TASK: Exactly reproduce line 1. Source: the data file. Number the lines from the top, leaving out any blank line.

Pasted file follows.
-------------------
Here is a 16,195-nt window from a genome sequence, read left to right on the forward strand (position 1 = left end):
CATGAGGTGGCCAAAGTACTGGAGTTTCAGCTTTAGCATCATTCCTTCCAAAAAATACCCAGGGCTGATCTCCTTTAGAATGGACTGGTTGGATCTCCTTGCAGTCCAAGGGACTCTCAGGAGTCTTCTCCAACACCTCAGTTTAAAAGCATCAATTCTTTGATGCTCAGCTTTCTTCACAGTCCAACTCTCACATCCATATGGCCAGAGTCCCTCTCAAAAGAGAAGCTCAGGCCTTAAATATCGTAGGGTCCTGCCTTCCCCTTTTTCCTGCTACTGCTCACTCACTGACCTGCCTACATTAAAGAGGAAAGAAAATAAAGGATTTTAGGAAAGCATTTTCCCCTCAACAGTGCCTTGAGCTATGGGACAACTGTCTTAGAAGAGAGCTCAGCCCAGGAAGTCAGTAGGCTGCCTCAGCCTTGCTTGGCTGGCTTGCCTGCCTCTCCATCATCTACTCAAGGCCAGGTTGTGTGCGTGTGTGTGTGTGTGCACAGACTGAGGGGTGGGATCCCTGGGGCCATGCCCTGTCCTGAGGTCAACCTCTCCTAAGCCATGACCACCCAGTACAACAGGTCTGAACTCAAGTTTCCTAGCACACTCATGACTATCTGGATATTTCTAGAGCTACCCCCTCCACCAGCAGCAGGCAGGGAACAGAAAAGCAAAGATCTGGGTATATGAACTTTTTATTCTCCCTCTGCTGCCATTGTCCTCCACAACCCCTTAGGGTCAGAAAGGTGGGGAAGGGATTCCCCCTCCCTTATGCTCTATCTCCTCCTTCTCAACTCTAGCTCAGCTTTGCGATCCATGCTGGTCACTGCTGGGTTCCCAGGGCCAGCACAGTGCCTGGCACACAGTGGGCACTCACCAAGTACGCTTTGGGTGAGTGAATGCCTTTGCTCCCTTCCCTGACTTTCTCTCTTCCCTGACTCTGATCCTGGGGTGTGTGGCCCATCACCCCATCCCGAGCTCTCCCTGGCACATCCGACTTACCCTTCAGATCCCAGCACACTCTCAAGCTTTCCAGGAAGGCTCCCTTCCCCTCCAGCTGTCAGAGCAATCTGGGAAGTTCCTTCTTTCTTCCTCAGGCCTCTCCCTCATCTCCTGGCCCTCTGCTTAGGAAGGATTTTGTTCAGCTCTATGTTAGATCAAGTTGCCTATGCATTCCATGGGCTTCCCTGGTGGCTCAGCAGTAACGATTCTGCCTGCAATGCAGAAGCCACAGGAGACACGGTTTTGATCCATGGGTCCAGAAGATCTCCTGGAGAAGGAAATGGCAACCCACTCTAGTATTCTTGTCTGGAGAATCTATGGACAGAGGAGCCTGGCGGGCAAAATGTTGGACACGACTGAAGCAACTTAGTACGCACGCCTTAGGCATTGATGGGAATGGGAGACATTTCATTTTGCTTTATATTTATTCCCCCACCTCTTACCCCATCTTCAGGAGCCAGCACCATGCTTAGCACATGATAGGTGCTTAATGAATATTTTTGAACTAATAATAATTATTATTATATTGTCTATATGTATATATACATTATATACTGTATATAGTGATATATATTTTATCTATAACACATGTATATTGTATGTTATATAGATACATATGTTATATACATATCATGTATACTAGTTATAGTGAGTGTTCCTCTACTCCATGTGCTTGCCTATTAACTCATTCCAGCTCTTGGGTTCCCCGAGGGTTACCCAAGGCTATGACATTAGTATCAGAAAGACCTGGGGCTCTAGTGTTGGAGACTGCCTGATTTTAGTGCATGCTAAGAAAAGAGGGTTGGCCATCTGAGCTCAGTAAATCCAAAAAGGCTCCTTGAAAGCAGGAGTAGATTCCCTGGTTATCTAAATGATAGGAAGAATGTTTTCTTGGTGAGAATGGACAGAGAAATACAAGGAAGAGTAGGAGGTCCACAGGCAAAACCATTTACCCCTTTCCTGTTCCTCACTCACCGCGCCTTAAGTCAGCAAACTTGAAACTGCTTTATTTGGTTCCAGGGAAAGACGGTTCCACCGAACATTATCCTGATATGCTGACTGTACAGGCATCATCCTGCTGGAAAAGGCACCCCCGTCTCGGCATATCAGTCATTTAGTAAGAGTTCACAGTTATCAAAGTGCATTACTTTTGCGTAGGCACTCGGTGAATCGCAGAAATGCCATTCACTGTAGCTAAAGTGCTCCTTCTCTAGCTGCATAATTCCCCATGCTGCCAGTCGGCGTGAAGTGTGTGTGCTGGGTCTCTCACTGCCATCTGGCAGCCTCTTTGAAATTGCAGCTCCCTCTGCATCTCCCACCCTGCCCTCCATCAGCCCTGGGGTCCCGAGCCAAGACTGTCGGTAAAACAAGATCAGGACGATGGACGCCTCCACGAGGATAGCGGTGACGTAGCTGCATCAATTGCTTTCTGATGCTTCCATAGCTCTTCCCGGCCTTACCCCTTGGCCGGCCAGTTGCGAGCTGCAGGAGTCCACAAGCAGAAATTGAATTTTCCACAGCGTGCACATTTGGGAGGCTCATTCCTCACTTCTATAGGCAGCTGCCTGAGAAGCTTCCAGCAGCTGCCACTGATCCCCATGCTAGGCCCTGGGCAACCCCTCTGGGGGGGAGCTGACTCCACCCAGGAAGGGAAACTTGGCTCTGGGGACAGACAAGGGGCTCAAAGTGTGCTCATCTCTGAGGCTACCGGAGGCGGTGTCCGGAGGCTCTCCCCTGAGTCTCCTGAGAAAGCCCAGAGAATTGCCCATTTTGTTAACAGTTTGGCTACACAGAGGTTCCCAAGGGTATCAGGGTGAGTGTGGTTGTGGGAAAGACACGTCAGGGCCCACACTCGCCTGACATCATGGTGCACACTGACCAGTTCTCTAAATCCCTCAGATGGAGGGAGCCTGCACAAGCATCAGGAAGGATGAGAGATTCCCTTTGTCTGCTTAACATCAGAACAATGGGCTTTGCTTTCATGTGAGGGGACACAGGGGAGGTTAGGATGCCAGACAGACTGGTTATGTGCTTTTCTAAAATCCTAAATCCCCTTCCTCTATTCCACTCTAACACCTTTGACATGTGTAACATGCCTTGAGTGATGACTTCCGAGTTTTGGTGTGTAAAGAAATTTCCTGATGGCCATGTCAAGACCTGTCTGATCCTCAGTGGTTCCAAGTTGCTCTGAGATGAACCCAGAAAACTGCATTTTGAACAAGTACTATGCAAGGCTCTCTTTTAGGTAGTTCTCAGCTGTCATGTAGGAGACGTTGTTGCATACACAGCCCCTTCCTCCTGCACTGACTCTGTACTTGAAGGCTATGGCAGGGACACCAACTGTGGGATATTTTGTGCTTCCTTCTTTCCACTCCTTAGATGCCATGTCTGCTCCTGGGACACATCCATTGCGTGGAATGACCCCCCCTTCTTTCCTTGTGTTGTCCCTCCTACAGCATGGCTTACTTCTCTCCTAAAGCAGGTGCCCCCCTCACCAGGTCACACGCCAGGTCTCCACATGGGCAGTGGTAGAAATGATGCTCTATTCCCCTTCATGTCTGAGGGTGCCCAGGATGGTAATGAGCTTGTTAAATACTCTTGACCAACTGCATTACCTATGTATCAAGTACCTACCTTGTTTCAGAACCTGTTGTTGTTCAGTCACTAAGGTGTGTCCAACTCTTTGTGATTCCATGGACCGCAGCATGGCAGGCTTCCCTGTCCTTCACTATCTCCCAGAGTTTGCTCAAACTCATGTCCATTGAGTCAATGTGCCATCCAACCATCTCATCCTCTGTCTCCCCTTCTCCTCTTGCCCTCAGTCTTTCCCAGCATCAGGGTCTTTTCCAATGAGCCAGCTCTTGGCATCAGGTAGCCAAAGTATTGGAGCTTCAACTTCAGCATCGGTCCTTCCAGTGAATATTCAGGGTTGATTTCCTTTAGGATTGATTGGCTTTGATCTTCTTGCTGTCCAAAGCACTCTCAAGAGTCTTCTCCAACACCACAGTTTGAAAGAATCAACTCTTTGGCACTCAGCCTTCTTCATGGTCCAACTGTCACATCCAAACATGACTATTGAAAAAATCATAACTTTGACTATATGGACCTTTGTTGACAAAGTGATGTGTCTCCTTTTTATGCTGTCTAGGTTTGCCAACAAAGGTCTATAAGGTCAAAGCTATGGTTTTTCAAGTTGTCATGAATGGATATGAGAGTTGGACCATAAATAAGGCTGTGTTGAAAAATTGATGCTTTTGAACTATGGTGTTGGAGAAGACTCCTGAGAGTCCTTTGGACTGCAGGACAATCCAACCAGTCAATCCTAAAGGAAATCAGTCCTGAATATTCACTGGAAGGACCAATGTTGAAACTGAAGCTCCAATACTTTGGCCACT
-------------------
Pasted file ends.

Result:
Here is a 16,195-nt window from a genome sequence, read left to right on the forward strand (position 1 = left end):